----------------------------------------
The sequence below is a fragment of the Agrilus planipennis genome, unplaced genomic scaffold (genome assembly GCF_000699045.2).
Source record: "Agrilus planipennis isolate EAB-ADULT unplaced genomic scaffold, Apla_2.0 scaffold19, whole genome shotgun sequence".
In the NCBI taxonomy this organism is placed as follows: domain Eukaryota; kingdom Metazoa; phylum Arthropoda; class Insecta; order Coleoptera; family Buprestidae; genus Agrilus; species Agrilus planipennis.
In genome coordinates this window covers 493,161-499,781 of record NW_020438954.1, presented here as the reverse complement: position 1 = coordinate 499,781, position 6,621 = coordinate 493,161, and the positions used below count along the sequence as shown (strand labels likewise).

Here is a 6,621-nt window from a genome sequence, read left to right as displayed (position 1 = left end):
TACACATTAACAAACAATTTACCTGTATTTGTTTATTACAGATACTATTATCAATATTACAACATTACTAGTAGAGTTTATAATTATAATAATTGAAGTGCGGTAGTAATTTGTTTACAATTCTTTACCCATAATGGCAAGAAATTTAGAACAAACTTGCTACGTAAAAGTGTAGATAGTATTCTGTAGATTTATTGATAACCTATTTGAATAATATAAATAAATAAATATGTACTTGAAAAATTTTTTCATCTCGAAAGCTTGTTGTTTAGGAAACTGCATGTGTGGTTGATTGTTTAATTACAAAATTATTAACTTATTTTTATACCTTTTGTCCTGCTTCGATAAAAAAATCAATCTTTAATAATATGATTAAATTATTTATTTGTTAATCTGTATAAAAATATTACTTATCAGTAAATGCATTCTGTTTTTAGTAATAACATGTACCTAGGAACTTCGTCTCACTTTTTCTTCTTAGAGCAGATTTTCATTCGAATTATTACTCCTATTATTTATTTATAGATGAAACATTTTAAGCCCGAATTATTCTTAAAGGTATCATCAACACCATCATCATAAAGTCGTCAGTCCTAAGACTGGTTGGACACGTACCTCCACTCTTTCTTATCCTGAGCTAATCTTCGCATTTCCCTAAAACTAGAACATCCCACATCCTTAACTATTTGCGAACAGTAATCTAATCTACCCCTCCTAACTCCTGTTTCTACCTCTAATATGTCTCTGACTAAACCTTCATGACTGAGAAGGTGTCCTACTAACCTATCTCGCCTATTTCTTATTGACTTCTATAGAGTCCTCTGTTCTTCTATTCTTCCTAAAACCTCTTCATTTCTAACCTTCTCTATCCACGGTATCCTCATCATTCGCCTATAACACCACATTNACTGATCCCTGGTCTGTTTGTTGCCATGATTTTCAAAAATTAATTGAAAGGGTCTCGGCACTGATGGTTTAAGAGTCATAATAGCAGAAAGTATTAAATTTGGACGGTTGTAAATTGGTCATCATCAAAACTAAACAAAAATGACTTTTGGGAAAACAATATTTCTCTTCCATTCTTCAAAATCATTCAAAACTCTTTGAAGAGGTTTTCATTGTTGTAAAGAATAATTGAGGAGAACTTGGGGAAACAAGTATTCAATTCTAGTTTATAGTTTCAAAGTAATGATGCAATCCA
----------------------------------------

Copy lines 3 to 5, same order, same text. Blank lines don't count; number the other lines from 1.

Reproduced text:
In the NCBI taxonomy this organism is placed as follows: domain Eukaryota; kingdom Metazoa; phylum Arthropoda; class Insecta; order Coleoptera; family Buprestidae; genus Agrilus; species Agrilus planipennis.
In genome coordinates this window covers 493,161-499,781 of record NW_020438954.1, presented here as the reverse complement: position 1 = coordinate 499,781, position 6,621 = coordinate 493,161, and the positions used below count along the sequence as shown (strand labels likewise).

Here is a 6,621-nt window from a genome sequence, read left to right as displayed (position 1 = left end):